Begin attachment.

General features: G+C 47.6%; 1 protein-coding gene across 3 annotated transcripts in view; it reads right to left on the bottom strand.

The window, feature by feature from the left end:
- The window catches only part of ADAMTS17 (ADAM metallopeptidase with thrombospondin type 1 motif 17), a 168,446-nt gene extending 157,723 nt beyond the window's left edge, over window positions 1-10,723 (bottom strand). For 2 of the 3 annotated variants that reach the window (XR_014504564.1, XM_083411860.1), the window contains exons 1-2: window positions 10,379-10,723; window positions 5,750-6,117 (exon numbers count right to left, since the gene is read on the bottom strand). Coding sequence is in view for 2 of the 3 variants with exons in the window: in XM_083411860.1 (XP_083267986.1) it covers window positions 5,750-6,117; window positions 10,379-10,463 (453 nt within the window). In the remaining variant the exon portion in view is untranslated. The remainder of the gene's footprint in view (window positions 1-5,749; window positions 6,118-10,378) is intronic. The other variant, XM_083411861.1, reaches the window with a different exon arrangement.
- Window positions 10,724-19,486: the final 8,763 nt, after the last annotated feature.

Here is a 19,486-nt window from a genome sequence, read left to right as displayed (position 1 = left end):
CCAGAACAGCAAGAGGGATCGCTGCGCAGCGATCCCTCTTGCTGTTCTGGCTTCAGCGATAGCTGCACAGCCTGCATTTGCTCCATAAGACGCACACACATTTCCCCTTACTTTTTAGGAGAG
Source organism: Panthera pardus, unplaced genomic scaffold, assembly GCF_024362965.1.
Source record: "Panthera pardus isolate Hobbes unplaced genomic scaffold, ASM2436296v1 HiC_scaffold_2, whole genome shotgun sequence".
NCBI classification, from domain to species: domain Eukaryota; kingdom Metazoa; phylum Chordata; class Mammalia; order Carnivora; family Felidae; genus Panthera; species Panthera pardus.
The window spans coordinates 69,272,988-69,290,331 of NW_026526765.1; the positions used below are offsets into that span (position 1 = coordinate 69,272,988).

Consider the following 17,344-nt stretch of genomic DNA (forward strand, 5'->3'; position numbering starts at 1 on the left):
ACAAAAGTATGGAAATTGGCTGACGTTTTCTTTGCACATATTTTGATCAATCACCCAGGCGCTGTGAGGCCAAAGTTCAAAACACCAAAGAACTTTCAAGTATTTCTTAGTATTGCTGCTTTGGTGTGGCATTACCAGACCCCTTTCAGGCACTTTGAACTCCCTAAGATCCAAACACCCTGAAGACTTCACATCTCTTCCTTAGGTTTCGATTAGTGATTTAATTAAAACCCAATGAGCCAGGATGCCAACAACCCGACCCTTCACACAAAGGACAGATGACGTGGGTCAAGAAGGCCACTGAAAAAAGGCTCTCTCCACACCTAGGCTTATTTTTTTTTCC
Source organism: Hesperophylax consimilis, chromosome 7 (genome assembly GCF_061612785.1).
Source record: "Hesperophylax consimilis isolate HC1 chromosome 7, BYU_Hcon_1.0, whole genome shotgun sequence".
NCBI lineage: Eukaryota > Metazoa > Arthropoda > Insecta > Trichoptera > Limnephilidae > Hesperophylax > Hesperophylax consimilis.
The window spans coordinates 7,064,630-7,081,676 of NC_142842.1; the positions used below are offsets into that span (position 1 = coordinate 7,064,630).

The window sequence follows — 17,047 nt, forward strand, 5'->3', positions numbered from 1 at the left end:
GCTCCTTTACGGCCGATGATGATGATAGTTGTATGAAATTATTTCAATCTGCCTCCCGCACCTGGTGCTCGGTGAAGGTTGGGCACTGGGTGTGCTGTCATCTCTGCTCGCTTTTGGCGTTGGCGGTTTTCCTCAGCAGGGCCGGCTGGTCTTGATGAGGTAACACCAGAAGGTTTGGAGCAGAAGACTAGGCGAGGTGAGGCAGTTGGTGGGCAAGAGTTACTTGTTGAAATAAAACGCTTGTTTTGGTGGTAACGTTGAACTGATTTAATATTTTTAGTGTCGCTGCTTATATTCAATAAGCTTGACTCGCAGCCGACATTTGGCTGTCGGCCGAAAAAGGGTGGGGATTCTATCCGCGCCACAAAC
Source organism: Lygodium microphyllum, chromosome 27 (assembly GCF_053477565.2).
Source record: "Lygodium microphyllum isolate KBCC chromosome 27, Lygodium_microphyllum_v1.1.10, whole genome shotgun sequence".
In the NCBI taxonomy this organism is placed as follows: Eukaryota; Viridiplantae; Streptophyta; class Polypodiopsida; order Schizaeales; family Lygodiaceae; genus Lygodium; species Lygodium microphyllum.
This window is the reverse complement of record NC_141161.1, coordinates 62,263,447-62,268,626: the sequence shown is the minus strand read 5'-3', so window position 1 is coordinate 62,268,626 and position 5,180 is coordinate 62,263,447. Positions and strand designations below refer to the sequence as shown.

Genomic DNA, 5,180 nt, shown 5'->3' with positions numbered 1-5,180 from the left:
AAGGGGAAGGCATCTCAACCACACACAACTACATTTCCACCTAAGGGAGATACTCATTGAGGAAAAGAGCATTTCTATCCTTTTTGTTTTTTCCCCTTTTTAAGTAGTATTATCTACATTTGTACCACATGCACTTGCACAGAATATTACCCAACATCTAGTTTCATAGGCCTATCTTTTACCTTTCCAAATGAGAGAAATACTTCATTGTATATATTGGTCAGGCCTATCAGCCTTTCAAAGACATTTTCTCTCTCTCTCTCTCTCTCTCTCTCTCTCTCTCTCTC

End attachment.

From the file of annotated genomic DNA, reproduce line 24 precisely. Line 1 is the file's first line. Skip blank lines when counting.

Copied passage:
AAGGGGAAGGCATCTCAACCACACACAACTACATTTCCACCTAAGGGAGATACTCATTGAGGAAAAGAGCATTTCTATCCTTTTTGTTTTTTCCCCTTTTTAAGTAGTATTATCTACATTTGTACCACATGCACTTGCACAGAATATTACCCAACATCTAGTTTCATAGGCCTATCTTTTACCTTTCCAAATGAGAGAAATACTTCATTGTATATATTGGTCAGGCCTATCAGCCTTTCAAAGACATTTTCTCTCTCTCTCTCTCTCTCTCTCTCTCTCTCTCTCTC